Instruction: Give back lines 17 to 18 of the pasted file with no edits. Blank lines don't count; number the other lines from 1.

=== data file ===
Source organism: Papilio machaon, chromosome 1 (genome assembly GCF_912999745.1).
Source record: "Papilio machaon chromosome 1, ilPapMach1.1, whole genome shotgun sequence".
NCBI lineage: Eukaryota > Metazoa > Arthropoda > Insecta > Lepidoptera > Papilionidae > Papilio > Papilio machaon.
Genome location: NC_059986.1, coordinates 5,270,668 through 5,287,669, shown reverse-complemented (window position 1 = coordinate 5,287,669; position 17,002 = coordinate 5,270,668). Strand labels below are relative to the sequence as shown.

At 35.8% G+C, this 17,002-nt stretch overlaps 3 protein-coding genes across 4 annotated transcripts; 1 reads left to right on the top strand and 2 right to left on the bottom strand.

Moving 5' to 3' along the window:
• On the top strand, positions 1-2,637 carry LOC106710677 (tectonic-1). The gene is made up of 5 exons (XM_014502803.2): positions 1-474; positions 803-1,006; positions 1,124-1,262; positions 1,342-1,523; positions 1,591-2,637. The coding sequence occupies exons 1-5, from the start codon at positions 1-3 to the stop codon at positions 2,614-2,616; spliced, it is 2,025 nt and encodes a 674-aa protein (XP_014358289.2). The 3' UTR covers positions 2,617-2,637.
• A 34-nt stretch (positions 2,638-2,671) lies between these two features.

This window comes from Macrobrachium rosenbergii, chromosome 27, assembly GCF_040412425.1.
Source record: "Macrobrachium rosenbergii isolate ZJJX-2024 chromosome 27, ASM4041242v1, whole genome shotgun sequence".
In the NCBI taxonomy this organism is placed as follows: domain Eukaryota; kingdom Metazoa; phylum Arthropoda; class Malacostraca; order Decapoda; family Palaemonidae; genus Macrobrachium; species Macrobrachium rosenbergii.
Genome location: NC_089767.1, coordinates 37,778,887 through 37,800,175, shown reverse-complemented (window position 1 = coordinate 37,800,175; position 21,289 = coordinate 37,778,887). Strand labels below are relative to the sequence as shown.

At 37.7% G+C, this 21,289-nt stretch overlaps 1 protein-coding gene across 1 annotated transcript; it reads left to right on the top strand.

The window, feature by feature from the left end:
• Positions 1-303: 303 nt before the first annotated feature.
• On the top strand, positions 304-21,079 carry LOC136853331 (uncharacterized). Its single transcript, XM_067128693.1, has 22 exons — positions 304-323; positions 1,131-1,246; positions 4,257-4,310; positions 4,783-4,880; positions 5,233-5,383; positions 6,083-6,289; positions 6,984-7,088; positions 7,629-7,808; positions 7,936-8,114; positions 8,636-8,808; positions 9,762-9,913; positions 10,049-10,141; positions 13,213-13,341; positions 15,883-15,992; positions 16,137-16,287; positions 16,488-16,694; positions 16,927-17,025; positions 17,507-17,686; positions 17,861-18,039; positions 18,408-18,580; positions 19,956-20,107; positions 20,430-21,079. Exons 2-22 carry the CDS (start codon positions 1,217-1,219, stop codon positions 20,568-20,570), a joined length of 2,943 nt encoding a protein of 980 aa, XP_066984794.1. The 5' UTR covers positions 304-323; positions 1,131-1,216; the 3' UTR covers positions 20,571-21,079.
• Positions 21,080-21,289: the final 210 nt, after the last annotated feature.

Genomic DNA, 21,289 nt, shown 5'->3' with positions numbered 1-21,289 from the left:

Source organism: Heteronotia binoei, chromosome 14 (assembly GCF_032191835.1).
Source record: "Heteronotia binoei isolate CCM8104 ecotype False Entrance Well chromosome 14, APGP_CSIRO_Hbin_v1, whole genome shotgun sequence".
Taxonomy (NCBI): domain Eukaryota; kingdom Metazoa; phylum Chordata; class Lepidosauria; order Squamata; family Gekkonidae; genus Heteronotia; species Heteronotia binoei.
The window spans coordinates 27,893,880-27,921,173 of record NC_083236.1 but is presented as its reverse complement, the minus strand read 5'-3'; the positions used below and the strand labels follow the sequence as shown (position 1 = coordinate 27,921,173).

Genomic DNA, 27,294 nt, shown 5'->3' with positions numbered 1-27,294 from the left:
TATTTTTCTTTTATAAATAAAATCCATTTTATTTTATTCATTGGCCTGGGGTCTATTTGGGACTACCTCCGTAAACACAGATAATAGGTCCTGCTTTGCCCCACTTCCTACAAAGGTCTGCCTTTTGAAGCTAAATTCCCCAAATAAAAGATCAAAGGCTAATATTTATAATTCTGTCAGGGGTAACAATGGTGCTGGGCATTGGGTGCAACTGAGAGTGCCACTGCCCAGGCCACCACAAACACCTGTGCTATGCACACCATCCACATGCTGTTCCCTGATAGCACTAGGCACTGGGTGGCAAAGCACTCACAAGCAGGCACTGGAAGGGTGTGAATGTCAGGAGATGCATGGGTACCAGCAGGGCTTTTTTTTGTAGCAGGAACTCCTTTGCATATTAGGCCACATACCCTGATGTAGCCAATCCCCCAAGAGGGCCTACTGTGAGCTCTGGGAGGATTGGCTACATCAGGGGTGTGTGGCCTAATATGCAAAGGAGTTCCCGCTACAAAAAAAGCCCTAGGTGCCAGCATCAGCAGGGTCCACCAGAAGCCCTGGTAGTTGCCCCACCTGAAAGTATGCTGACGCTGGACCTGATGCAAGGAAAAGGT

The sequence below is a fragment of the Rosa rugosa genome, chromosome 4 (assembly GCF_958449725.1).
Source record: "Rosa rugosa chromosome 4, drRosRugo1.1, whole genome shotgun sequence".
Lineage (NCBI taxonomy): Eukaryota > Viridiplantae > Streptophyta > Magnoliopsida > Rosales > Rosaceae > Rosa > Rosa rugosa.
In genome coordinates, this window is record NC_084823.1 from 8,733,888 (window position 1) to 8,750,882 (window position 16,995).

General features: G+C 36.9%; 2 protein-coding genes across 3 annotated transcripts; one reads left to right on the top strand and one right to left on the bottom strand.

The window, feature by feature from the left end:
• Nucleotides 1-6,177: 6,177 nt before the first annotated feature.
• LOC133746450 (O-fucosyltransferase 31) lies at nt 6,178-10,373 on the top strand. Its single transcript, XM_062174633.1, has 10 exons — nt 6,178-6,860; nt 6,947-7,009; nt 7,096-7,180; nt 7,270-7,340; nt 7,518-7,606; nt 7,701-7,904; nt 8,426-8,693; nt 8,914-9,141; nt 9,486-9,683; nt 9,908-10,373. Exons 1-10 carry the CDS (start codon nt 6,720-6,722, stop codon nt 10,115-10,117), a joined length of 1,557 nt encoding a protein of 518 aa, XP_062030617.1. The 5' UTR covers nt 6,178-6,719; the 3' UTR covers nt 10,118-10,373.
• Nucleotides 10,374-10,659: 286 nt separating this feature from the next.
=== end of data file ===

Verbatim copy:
• Positions 21,080-21,289: the final 210 nt, after the last annotated feature.

Genomic DNA, 21,289 nt, shown 5'->3' with positions numbered 1-21,289 from the left: